fbpx LA to reserve spaces for parking, charging electric vehicles
The Votes Are In!
2021 Readers' Choice is back, bigger and better than ever!
View Winners →
Vote for your favorite business!
2022 Readers' Choice is back, bigger and better than ever!
Start voting →
Happy... whatever makes you happy!
Subscribeto our newsletter to stay informed
  • This field is for validation purposes and should be left unchanged.
Home / Impact / Sustainability / LA to reserve spaces for parking, charging electric vehicles

LA to reserve spaces for parking, charging electric vehicles

by
share with

Certain spaces on Los Angeles streets will be reserved for people to park and charge electric vehicles after the City Council approved an ordinance Tuesday.

The ordinance authorizes the Department of Transportation to mark off stalls or spaces on public streets or publicly owned parking facilities exclusively for electric vehicles. It also makes it illegal for a person to park in such spaces unless the vehicle is connected for electric charging.

The ordinance comes weeks after the state’s Air Resources Board approved a ban on the sale of gasoline-powered vehicles in California by 2035.

Los Angeles has the largest network of curbside electric vehicles in the country, with over 430 in place, according to a motion filed by Councilwoman Nithya Raman in April.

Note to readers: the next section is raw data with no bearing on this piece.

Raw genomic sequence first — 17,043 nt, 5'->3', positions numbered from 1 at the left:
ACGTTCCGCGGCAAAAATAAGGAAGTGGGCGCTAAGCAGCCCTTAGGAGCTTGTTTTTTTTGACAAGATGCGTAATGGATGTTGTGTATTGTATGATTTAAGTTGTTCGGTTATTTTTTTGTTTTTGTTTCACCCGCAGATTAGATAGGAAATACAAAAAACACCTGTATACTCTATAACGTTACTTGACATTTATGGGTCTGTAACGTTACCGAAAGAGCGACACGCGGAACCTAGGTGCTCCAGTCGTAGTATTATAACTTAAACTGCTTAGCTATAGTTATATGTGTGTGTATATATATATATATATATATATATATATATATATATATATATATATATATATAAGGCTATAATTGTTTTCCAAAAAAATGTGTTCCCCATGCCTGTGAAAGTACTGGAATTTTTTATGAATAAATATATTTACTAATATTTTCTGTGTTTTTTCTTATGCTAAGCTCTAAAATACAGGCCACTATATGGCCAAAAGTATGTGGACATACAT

Raman called for streamlining the process for the city to install chargers, “to help ensure that the city is able to meet its goal for the decarbonization of the transportation sector in the coming decade.”

The Studio City Neighborhood Council voted 10-2 to oppose the ordinance, unless the city agreed to come up with a formula keeping the number of exclusive parking spaces below the number of electric vehicles in Los Angeles.

“Over time, as the electric vehicle percentage increases, so can the percentage of exclusive electric vehicle parking spaces,” the Neighborhood Council said in its statement. “To blindly create too many exclusive electric parking spaces now, would only serve to punish those who may not be able to afford their first electric vehicle at present.”

More from Sustainability

Skip to content